It is Christmas time. And my [extended] family, probably not unlike others, struggle year upon year about whether to give big gifts or little gifts, pile grab bag gifts or make homemade gifts. Are the gifts getting too expensive? Is the family getting so big that we still buy gifts for everyone? How about an exchange? Couple gifts? Family gifts? No gifts? What does your family do?
And yet, it is nice to give gifts, to show someone you care. Whether gifts are bought or made, expensive or not, at least once a year it is nice to say: here is a gift for you, from me.
Often, I make gifts from my kitchen: jars of blueberry chutney, a bag of peppermint bark wrapped with tinsel and a home-made card, a sangria kit or limoncella that has rested and readied itself for 80-some-odd-days.
Some years, I spend more money and less time. Other years, I spend more time [making gifts] and less money. In fact, I like to mix it up: some years I have time, energy and good ideas. Others, I see something in a store that grabs my attention—that seems so fitting and perfect—I can’t help myself. And there are years when I have little energy, even less time and my mind has been consumed otherwise. During these times, I buy gifts instead of making them; it fits with that chapter of my life—and still tells those around me that I care.
This year, one of my brothers encouraged us to all spend under $15, and make gifts for each couple. It was a good suggestion, and I was amused and touched that each member of my own family-of-four embraced the challenge. My youngest son is a talented artist, and sketched pictures—or symbols rather—that reminded him of each family member. My 12 year old son, who received a rock polisher for his birthday, spent weeks upon weeks engaged in the process of cleaning, switching, grinding and processing—then chose one rock for each person. He might share with each person why the rock, with all its intricate details—reminded him of them.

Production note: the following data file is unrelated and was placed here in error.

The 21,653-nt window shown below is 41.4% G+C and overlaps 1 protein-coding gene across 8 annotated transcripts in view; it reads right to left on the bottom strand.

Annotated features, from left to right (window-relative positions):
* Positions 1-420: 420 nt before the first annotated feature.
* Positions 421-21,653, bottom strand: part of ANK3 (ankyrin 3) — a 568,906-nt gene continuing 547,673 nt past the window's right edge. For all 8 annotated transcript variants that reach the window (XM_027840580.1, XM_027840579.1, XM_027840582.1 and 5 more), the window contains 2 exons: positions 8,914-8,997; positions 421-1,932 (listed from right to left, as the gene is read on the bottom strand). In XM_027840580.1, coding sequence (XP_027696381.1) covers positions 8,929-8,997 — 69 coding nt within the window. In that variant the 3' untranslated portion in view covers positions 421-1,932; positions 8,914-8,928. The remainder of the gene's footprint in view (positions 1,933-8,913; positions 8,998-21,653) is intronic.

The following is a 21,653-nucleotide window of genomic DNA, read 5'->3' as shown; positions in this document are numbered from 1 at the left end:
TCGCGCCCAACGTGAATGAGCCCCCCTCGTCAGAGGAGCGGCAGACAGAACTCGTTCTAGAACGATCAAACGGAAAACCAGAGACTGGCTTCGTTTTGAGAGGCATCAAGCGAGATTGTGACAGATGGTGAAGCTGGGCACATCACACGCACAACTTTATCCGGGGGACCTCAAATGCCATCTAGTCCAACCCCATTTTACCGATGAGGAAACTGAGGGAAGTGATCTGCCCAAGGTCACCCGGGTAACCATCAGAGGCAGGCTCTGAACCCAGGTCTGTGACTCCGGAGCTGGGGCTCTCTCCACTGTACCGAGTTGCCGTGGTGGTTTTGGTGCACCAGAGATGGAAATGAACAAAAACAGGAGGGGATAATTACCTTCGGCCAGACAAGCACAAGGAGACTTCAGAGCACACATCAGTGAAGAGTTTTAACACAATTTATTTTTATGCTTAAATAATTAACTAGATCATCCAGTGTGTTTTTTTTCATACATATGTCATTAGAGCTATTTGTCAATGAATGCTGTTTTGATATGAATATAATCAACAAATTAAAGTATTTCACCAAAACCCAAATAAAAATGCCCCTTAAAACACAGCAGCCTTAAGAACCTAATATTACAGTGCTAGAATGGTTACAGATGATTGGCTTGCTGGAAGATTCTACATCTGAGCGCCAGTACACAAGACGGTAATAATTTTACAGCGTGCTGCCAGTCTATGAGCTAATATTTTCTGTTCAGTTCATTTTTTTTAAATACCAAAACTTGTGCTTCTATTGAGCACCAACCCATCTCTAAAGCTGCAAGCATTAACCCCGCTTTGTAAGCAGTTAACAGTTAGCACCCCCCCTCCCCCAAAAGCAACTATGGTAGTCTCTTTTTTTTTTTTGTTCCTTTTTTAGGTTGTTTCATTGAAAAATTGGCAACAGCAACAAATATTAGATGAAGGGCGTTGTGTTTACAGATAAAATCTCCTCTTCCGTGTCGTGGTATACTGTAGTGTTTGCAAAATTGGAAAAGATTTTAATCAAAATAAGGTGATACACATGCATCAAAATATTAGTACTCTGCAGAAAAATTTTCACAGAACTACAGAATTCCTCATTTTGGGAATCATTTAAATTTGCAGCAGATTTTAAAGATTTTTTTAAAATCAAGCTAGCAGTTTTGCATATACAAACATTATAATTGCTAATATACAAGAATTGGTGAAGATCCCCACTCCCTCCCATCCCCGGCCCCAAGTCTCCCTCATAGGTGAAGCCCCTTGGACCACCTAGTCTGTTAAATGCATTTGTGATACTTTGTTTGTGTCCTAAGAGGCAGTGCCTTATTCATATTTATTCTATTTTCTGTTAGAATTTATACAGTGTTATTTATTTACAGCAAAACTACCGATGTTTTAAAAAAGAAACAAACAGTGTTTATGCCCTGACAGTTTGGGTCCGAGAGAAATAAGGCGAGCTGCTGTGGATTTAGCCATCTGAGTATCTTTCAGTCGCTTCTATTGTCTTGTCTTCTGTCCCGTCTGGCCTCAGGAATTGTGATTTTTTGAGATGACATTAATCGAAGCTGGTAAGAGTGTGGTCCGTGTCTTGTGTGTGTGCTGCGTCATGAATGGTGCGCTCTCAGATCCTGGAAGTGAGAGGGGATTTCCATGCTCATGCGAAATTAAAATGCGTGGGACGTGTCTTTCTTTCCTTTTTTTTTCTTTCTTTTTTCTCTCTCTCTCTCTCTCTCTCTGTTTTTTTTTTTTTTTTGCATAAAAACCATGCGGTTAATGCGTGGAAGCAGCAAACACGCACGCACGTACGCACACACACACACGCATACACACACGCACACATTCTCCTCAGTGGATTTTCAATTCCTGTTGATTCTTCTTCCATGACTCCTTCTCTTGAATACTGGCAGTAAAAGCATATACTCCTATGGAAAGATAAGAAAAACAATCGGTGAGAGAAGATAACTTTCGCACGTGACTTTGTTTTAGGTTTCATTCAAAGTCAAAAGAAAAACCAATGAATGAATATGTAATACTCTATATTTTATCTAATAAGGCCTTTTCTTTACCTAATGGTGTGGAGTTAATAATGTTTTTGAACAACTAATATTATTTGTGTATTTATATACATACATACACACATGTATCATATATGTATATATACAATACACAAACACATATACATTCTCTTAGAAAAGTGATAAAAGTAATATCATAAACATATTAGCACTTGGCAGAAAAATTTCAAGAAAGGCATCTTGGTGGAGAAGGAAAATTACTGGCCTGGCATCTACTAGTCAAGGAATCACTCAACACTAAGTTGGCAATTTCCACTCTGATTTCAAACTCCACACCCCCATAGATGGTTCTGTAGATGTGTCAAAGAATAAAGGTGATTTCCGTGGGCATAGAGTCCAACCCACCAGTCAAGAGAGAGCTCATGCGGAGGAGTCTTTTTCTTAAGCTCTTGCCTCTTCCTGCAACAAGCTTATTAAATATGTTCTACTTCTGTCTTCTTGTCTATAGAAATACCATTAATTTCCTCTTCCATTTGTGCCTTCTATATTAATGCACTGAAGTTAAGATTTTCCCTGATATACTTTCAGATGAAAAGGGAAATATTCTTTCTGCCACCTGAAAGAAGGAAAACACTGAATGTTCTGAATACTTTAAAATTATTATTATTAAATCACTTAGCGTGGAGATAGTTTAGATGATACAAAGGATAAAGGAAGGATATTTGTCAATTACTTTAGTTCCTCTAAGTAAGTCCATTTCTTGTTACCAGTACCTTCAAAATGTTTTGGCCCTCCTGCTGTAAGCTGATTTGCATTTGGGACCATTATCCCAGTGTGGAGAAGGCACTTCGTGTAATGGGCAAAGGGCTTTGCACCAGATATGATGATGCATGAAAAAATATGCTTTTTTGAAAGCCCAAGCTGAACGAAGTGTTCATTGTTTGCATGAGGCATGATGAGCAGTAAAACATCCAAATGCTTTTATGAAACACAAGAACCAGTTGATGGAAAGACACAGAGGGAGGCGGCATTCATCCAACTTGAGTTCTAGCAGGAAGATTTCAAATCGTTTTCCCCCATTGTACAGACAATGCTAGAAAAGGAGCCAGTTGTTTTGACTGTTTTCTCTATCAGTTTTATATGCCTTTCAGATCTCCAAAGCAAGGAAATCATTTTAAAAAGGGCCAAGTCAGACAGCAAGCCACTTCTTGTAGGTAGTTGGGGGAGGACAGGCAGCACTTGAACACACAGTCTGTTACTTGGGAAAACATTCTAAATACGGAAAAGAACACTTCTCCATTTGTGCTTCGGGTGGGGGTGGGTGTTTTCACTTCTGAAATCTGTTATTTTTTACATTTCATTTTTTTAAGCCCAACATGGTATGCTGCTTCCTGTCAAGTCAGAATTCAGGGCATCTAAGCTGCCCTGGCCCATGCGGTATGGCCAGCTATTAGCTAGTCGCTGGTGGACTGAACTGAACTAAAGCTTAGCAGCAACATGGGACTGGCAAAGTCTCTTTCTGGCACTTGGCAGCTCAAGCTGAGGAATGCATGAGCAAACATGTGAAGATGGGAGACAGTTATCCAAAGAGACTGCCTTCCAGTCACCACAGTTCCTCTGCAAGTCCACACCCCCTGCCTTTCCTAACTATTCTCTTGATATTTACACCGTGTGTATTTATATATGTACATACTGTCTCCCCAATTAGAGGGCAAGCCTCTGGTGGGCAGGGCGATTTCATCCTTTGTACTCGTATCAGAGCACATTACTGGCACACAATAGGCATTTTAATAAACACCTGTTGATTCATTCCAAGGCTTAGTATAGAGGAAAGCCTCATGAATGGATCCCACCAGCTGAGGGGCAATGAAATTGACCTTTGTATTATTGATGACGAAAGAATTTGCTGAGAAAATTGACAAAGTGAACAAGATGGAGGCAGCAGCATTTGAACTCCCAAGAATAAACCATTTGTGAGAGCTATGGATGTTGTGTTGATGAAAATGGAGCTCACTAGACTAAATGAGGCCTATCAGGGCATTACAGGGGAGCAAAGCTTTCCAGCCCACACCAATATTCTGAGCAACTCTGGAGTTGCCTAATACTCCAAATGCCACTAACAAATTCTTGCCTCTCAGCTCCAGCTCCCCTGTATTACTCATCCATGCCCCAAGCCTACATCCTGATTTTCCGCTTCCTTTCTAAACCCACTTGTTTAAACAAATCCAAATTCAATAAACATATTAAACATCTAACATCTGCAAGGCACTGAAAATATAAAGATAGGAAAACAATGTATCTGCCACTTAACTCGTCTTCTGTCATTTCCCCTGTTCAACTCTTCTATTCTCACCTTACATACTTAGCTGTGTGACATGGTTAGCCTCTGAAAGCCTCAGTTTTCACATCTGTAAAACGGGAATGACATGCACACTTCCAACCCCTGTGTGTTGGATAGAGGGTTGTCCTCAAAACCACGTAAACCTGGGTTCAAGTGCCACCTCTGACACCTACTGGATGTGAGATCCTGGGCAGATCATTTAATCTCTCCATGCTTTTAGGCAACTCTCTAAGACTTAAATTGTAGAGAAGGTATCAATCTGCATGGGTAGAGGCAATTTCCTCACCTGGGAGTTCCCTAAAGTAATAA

While touring a farmer’s market this summer (picture me grinning ridiculously, as farmer’s markets are my candy store. disclaimer: because they are my candy store, I tend to be overly distracted by the baskets of apricots, the mounds of squash, the unique peppers and enormous tomatoes: I will most likely walk right into you), my husband and I saw some ingenious bird houses—made from recycled wood and license plates. And the idea stayed with us. So for Christmas, we he made some. Well, I scavenged for the old, paint-pealing dresser that cost near nothing, and found old latches at second hand stores, but he actually did all the take-apart, sand, saw, measure, nail, screw, design, be-patient-with-the-kids-while-making-birdhouses routine.
And then there is this [pictured top] wreath. I am like many mothers, often awestruck by my child’s brain or thinking or way of engaging the world. And this wreath was one of those moments.
My 11 year old was home, sick, for 4-5 days. And homework kept coming home; one assignment was to make an ornament made from recycled material (p.s. I adore this project). So, after announcing the assignment, he goes upstairs for 20 minutes—presumably perusing his ‘special box’ of trinkets, treasures and keepsakes. Awhile later, I am wrapping presents in the dining room (okay, I have taken over the dining room, my husband remarking that the room is beginning to resemble Santa’s workshop). He comes in and sees the tissue paper: and asks for a whole green and part of a red sheet. I hand over the requested materials.
Soon I find him with a slinky, on the carpet with pieces of tissue here and there. To myself I am thinking: what is he making? what can he possibly make with a slinky? how can that become an ornament? you have to be kidding me. And then… I hope he is happy with what he makes… I hope he doesn’t get frustrated… should I offer to help? offer suggestions? no, he looks intent, I will leave him be unless he asks… and not long after: this wreath was formed. Mom: do you have a hook for me?
Lest this writeup be sans food, my gifts this season were of the sugar and sweet variety. I didn’t make birdhouses: I made cookies. And then some: snowball cookies, wreath cookies, thumb print cookies, peppermint bark, some toffee and [see photo of] peanut butter cookies dipped in chocolate. (Any classic peanut butter cookie will do; once cool, dip in chocolate, drizzle with white chocolate, let harden).